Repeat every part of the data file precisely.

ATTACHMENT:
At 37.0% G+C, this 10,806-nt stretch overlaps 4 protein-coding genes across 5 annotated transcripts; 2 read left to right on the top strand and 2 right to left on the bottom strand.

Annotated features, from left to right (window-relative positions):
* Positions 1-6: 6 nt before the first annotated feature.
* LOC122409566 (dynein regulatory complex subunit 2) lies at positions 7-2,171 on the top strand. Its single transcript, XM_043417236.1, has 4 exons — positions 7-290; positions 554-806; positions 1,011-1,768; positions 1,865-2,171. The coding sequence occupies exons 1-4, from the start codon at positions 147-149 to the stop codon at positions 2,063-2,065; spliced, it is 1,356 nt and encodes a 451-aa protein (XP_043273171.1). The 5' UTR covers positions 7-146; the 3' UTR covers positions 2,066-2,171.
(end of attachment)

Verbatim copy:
At 37.0% G+C, this 10,806-nt stretch overlaps 4 protein-coding genes across 5 annotated transcripts; 2 read left to right on the top strand and 2 right to left on the bottom strand.

Annotated features, from left to right (window-relative positions):
* Positions 1-6: 6 nt before the first annotated feature.
* LOC122409566 (dynein regulatory complex subunit 2) lies at positions 7-2,171 on the top strand. Its single transcript, XM_043417236.1, has 4 exons — positions 7-290; positions 554-806; positions 1,011-1,768; positions 1,865-2,171. The coding sequence occupies exons 1-4, from the start codon at positions 147-149 to the stop codon at positions 2,063-2,065; spliced, it is 1,356 nt and encodes a 451-aa protein (XP_043273171.1). The 5' UTR covers positions 7-146; the 3' UTR covers positions 2,066-2,171.